This is nearly certainly an HDMI problem. HDMI and AVI usually are both on the TV "main" or often called "A" board (the board may have the HDMI connectors on it or you can follow a cable from an HDMI connector to the board inside the set). HDMI passes through a different area of the board than does AVI signals. I have been searching to see if anyone knows which tiny surface mount component is being blown out from lightening ESD. If I can find that answer for my Panasonic TC-P42ST30 plasma TV I will be able to fix the board for a few pennies when this occurs in the future.

ZACK, take a look at MY post following this one IT EXPALINS EXACTLY WHAT IS HAPPENING TO YOUR TV and HOW TO REPAIR IT.
June 3, 2016 8:53:54 PM

THE SIMPLE TRUTH ABOUT HDMI PANASONIC PORTS BECOMING INOPERABLE, HDMI signal processing and Electro Static Discharge (ESD)! (THE BEST PART is that this explanation of the HDMI Panasonic problem applies to many devices produced by nearly every company that process incoming HDMI signals prior to sending them on the other areas of a device for additional handling or display.)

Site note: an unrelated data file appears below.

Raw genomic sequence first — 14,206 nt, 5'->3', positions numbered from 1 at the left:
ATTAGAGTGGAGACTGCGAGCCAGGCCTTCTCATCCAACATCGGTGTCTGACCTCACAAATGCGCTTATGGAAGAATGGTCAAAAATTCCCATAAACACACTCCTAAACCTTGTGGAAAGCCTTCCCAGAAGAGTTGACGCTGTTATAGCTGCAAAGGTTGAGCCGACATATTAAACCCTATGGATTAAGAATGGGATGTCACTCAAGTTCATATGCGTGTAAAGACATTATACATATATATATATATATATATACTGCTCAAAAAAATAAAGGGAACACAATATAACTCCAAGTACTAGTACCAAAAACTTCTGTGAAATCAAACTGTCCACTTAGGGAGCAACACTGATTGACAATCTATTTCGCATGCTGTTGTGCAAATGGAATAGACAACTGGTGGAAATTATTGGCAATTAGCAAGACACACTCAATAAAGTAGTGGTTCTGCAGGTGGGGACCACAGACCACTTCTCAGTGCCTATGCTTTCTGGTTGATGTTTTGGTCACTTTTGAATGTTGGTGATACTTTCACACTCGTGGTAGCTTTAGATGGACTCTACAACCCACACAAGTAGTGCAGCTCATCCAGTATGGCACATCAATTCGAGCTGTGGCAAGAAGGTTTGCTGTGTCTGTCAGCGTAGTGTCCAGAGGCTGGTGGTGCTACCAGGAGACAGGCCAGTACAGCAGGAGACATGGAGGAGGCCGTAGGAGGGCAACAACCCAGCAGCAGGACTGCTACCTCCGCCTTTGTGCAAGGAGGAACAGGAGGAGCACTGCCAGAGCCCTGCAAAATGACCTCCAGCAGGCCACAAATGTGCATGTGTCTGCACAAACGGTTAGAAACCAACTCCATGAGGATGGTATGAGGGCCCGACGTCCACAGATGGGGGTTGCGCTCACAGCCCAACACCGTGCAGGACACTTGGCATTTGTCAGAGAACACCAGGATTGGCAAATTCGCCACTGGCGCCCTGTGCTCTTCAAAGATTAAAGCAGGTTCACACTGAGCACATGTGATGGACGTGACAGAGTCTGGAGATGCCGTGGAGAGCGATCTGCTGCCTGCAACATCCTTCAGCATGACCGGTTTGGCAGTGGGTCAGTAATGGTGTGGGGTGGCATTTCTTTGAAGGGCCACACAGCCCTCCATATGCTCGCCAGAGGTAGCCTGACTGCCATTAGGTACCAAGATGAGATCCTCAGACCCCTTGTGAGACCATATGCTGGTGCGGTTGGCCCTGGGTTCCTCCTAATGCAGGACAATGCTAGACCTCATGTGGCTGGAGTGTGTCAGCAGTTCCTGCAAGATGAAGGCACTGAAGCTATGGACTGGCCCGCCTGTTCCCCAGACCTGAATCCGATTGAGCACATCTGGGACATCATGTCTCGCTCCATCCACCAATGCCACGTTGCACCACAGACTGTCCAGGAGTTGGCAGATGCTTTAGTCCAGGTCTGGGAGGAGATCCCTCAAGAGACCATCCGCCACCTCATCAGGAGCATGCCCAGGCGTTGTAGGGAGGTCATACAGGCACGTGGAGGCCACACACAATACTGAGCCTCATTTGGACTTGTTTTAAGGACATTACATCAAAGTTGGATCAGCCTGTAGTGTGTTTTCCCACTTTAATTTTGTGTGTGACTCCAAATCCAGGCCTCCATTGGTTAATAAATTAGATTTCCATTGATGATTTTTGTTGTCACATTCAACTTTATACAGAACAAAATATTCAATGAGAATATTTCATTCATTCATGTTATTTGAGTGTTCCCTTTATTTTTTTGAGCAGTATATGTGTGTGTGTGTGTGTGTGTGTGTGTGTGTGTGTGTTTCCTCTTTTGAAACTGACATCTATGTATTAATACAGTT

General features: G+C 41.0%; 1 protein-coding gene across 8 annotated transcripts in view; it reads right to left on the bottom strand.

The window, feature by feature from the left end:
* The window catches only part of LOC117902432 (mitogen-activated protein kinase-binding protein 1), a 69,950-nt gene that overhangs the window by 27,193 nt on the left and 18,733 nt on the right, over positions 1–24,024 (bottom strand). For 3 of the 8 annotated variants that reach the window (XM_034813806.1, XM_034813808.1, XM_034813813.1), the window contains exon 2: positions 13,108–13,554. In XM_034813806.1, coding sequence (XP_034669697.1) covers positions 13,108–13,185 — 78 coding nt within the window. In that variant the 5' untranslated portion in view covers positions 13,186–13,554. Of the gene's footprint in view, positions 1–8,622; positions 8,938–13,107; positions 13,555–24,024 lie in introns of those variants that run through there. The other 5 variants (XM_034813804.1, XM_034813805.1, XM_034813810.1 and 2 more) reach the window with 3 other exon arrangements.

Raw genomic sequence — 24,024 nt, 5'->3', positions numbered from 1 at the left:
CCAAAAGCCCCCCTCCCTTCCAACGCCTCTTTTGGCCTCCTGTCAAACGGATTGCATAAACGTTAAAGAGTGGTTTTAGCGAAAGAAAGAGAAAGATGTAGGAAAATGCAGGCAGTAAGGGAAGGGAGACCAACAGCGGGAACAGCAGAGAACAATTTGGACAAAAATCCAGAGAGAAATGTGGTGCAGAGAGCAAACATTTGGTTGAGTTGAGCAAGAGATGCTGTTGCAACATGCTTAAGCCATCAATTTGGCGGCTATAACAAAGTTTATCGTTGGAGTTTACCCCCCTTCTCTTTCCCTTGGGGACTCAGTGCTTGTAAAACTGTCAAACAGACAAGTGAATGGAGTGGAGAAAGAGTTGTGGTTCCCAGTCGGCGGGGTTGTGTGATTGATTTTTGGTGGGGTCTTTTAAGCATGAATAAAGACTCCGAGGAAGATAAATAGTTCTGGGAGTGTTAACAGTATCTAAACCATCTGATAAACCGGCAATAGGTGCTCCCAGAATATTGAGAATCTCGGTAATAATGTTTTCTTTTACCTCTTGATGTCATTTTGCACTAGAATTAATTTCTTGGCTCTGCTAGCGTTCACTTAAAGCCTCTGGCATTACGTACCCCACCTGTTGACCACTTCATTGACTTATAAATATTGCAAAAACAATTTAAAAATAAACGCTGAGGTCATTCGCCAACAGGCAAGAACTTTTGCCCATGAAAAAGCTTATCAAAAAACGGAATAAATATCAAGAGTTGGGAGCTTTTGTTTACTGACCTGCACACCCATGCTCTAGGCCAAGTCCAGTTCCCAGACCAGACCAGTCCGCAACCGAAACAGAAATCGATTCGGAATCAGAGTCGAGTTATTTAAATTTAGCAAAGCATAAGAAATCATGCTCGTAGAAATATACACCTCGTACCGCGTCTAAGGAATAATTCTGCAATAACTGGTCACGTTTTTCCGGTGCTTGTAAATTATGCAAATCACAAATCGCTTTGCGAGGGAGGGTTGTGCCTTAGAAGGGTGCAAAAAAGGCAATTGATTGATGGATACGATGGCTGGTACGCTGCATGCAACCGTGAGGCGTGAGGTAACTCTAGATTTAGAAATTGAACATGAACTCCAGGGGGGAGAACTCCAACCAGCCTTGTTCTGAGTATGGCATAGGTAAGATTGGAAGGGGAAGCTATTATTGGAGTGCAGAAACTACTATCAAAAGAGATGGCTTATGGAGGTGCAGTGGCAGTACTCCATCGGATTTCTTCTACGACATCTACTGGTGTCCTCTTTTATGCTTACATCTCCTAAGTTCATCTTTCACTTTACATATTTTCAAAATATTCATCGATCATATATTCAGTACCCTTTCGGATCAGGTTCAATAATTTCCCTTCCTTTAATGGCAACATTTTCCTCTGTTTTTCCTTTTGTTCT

I have an excellent Panasonic Plasma TV and I have watched 4 HDMI ports stop working from Electro Static Discharge (ESD) over a period of 5 years. Each time I get an ESD to the TV it comes through the cable box and destroys only the HDMI port on my TV connected to the TV cable providers box. All other HDMI ports are unaffected by the ESD.



I realized the problem area is isolated to a multi pin IC chip on the TV main board also known as the A board, it is the IC chip at the opposite end of the short HDMI buss circuit from the HDMI connector connection to the IC chip that process incoming HDMI signals for distribution elsewhere in the device. No matter if this is a TV, Blue Ray Disc recorder, Projector, Computer or any other device receiving and using HDMI signals internally there is usually a multi-pin IC chip whose purpose is to control HDMI signal timing and processing.



This chip can be replaced if you can locate a replacement chip manufacturer, you will need to patiently search the internet for the chip part number on the chip. Manufacture's are nearly guaranteed to not have these IC's available as a stand alone part. Some chips may be difficult to locate, if you can not locate a replacement chip the PCB board containing this chip will need to be replaced. There is no known practical method to repair defective IC chip internal circuitry.